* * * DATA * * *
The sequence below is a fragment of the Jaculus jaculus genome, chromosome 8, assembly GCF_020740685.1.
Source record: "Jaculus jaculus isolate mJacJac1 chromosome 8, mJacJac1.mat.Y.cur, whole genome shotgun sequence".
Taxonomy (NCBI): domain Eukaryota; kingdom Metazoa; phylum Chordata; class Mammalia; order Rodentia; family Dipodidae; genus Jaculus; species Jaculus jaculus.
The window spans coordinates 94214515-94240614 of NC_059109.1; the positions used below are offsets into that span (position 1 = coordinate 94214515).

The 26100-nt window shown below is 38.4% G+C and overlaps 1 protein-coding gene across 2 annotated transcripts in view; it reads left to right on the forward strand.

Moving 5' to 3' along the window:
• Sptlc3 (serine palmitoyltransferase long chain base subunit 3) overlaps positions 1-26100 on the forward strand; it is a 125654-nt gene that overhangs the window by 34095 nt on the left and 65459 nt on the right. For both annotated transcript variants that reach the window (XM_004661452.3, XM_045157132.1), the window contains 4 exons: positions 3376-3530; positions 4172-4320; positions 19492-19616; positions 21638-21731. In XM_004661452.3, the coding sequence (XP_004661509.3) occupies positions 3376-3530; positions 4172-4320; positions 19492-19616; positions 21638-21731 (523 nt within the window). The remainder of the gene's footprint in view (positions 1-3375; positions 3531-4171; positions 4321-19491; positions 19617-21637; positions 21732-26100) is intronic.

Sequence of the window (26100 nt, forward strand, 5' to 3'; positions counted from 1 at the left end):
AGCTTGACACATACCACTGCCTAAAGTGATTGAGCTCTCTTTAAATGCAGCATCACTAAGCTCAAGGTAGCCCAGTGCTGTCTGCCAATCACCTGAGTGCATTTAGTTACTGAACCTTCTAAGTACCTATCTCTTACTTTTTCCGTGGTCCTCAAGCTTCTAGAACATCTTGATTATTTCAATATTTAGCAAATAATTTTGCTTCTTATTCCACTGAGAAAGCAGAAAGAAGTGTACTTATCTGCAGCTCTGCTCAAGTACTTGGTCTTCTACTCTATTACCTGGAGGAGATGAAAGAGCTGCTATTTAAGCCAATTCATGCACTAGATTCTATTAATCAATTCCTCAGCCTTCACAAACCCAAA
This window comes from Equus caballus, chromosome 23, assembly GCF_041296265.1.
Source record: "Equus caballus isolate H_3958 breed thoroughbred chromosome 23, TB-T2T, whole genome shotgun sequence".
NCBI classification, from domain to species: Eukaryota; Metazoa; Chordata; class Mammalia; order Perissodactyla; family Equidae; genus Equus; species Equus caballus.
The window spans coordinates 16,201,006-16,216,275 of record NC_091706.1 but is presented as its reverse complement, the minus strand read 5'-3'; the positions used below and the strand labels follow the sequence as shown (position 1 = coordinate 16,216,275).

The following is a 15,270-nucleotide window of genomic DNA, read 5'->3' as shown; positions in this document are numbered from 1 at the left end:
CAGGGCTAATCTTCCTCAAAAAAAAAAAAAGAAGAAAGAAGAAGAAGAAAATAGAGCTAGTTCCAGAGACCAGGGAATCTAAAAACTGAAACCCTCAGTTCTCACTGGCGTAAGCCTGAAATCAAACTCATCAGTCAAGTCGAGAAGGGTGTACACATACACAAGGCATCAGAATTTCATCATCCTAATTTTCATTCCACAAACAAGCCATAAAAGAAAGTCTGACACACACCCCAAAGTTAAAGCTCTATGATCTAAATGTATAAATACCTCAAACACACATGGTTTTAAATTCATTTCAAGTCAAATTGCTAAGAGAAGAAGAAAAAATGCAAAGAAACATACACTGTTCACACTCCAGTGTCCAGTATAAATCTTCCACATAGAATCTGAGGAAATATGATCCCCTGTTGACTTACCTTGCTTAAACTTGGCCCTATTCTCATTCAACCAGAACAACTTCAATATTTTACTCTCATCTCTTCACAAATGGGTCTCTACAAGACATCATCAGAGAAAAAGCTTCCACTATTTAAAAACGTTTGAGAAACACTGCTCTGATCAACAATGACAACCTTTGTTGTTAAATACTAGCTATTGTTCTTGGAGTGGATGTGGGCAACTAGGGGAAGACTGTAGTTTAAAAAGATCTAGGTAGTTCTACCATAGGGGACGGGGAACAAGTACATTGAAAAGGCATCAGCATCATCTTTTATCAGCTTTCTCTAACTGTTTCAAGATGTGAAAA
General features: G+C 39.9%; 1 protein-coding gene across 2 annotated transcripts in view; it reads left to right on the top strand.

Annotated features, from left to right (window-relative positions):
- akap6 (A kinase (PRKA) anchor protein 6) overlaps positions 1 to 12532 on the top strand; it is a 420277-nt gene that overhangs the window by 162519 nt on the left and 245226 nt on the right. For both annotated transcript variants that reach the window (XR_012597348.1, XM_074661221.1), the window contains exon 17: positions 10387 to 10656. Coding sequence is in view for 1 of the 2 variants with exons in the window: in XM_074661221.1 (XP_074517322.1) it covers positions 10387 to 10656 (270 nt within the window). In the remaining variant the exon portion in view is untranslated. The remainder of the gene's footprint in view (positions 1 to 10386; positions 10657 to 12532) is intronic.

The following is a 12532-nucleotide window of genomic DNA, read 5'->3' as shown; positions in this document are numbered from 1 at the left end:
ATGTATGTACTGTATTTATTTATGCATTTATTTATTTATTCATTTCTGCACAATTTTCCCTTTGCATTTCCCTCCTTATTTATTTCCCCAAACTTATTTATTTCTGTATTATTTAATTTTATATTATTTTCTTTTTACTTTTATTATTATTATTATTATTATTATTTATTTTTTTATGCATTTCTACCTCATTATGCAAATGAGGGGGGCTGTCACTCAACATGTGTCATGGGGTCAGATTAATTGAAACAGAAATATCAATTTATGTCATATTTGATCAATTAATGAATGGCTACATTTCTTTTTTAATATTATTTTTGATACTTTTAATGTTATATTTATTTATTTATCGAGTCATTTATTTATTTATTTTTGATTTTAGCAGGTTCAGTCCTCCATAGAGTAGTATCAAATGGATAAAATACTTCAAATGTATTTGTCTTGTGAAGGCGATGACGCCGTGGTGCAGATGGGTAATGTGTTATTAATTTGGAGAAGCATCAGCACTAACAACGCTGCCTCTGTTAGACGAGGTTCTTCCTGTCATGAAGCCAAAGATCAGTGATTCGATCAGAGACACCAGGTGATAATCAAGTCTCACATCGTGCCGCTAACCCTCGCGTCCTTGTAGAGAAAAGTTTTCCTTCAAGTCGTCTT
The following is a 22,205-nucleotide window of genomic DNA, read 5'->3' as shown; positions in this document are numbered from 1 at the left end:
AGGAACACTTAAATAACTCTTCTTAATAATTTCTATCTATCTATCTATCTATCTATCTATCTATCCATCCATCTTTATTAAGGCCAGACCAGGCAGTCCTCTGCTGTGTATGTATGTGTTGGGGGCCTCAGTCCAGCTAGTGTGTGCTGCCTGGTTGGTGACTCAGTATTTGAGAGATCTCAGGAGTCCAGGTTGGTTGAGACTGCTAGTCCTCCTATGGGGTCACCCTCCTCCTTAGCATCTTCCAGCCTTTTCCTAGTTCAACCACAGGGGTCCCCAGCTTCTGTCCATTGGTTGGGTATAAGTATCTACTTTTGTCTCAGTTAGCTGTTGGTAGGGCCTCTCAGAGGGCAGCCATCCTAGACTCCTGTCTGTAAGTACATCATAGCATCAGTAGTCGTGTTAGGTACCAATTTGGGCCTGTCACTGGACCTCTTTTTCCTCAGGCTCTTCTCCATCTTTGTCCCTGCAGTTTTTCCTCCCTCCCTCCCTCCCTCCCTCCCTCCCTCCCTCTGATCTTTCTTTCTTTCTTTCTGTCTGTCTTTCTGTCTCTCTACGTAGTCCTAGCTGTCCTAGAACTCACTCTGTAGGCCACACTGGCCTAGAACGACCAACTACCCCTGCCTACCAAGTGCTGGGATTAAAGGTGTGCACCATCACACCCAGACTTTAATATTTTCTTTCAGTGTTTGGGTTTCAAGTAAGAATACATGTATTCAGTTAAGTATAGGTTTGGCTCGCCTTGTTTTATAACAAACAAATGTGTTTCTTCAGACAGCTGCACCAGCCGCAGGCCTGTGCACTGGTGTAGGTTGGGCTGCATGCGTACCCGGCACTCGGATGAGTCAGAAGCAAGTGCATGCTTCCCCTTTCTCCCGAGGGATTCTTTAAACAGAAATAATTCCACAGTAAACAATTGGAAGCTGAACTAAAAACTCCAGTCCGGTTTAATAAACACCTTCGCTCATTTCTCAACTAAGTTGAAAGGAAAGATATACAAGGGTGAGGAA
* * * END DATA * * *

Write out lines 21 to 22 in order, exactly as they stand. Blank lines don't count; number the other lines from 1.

The following is a 22,205-nucleotide window of genomic DNA, read 5'->3' as shown; positions in this document are numbered from 1 at the left end:
AGGAACACTTAAATAACTCTTCTTAATAATTTCTATCTATCTATCTATCTATCTATCTATCTATCCATCCATCTTTATTAAGGCCAGACCAGGCAGTCCTCTGCTGTGTATGTATGTGTTGGGGGCCTCAGTCCAGCTAGTGTGTGCTGCCTGGTTGGTGACTCAGTATTTGAGAGATCTCAGGAGTCCAGGTTGGTTGAGACTGCTAGTCCTCCTATGGGGTCACCCTCCTCCTTAGCATCTTCCAGCCTTTTCCTAGTTCAACCACAGGGGTCCCCAGCTTCTGTCCATTGGTTGGGTATAAGTATCTACTTTTGTCTCAGTTAGCTGTTGGTAGGGCCTCTCAGAGGGCAGCCATCCTAGACTCCTGTCTGTAAGTACATCATAGCATCAGTAGTCGTGTTAGGTACCAATTTGGGCCTGTCACTGGACCTCTTTTTCCTCAGGCTCTTCTCCATCTTTGTCCCTGCAGTTTTTCCTCCCTCCCTCCCTCCCTCCCTCCCTCCCTCCCTCTGATCTTTCTTTCTTTCTTTCTGTCTGTCTTTCTGTCTCTCTACGTAGTCCTAGCTGTCCTAGAACTCACTCTGTAGGCCACACTGGCCTAGAACGACCAACTACCCCTGCCTACCAAGTGCTGGGATTAAAGGTGTGCACCATCACACCCAGACTTTAATATTTTCTTTCAGTGTTTGGGTTTCAAGTAAGAATACATGTATTCAGTTAAGTATAGGTTTGGCTCGCCTTGTTTTATAACAAACAAATGTGTTTCTTCAGACAGCTGCACCAGCCGCAGGCCTGTGCACTGGTGTAGGTTGGGCTGCATGCGTACCCGGCACTCGGATGAGTCAGAAGCAAGTGCATGCTTCCCCTTTCTCCCGAGGGATTCTTTAAACAGAAATAATTCCACAGTAAACAATTGGAAGCTGAACTAAAAACTCCAGTCCGGTTTAATAAACACCTTCGCTCATTTCTCAACTAAGTTGAAAGGAAAGATATACAAGGGTGAGGAA